Okezone, translated into English by the Indoleft News Service, has this report of pre-May Day demonstration by Aliansi Buruh Menggugat (ABM) and Serikat Pekerja Kereta Api Jakarta [Greater Jakarta Railway Workers Trade Union] (SPKAJ):
In the lead up to the commemoration of International Labour Day or May Day, the Workers Challenge Alliance (ABM) and the Greater Jakarta Railway Workers Trade Union (SPKAJ) are planning massive actions in Jakarta on May 1. As part of the preparations for May Day, the groups held a protest action at the University of Indonesia (UI) train station in front of the university this afternoon. Aside from collecting donations from sympathisers, they also called for the main agenda item for May Day to be rejecting the results of the April 9 legislative elections. In order to attract support from UI students, they gave speeches and handed out hundreds of May Day leaflets with calls to reject the election results.
According to the workers, the recent elections were not a people’s election, were fraudulent and are illegitimate. The grounds for the workers’ rejection of the elections is because the ‘festival of democracy’ failed to give birth to an elite or assembly members who side with the interests of workers – for example who have the courage to abolish contract labour systems (outsourcing) which is extremely harmful to workers.
The Jakarta Globe published this article on the discussion, so often raised by APINDO, to revise 2003’s labor legislation. In the article, APINDO’s secretary general provides the usual chorus:
All the clauses involved with strikes and contract terminations, including compensation, put a huge burden on our hands, especially during the current economic crisis.
Laborers from PT. Toshiba CPI stage a rally in front of the Japanese embassy in Central Jakarta on Monday. They demanded that the company grant them their right to form a union and improve welfare." (Jakarta Post)
The current issue of the Critical Asian Studies includes a great article on Indonesian migrant workers in Macau. The article uses the case of Indonesian migrant workers in Macau to show that Asia’s booming mega-cities, despite more optimistic discourses, rely heavily on the vulnerable and easiliy exploitable labor of undocumented migrant workers. Through on the ground interviews with undocumented Indonesian workers, the article explicates how various interests in Indonesia, Hong Kong, and Macau combine to create a gendered class of flexible labor that, in turn, makes these mega-cities possible.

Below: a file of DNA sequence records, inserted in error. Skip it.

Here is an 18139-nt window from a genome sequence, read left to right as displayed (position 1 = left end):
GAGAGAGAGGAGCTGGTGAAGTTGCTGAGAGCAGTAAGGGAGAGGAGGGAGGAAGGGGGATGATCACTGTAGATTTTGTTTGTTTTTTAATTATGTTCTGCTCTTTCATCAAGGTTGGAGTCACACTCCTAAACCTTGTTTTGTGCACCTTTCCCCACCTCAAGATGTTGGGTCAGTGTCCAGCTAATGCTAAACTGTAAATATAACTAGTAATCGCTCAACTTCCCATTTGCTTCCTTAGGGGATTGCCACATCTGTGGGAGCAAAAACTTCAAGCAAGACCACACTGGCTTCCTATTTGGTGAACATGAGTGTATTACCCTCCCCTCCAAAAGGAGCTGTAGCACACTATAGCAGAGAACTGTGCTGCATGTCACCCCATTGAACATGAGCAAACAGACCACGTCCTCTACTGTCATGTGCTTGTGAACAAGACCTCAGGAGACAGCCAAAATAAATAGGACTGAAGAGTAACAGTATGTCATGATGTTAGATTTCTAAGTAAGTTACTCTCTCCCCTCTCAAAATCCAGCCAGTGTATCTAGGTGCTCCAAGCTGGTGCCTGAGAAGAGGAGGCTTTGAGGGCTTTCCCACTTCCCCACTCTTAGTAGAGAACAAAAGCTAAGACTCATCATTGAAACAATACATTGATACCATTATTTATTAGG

Nataniel Mehr, who has a forthcoming book called Constructive Bloodbath In Indonesia: The US, Britain, and the Mass Killings of 1965-66, has written an article in Monthly Review titled “The Fall of the Indonesian Communist Party,” which places the PKI’s own ideology in relation to Russian and Chinese policies of the time. Perhaps most interesting to me was his inclusion of a Nov. 1966 self-assessment by exhiled PKI leaders in China.
Thousands of banking workers have gone out on strike at Singapore-based United Overseas Bank’s Indonesia subsidiary, PT Bank UOB Buana, disrupting business at branches across the country and threatening to stay out for up to 3 days. While press coverage naturally focuses on issues of pay and bonuses, the union’s concerns also include who qualifies as a full-time employee and reforms to its pension plan.
The Jakarta Post and Jakarta Globe articles offer differing figures on the amount of the demanded pay increase, perhaps the result of the contested realm of company and union contract costing. What both articles agree on is the fact that, despite management’s citing the global financial crisis, UOB posted increased profits in the first quarter of 2009 over the first quarter of 2008.
Here are the reporters on the strike from Tempo Interaktif, Detik, and Kompas, with some interesting variations in the focus of the coverage.
[Update 4/21/09]: The Jakarta Post is reporting that the UOB Buana workers have set another strike deadline for the end of April.
The Jakarta Post is reporting the Alliance of Labor Unions Against Privatization (Alkatras), an organization of state-owned enterprise labor unions, held a conference announcing their support of retired Gen. Prabowo Subianto‘s Great Indonesia Movement Party (Gerindra). The government is concerned because this event appears to be breaking a law against employee’s of state owned enterprises actively campaigning in elections.
For others concerned with human rights, it may be puzzling, if not alarming, that a labor organization would support a candidate with as dubious a human rights record as Prabowo, which includes accusations of “human rights abuses during his tour of duty in East Timor and involvement in the kidnappings, torture, abuse and murder of anti-Soeharto intellectuals and activists during the turmoil of 1998.” However, as a part of his version of economic nationalism, Prabowo has made explicit overtures to the SOE labor unions by opposing privatization. Perhaps this incident is a sign that they are paying off, though it is hard to say from the article how representative Alkatras is of the SOE workforce as a whole.
[Update 4/7/09]: The SOE Minister made a statement today putting distance between the SOE’s leadership and the statements made by Alkatras in support of Prabowo. That is, despite the potential crossover interest of labor and mangement on the issue of privatization of the SOE’s and the fact that the press conference was held at PLN headquarters.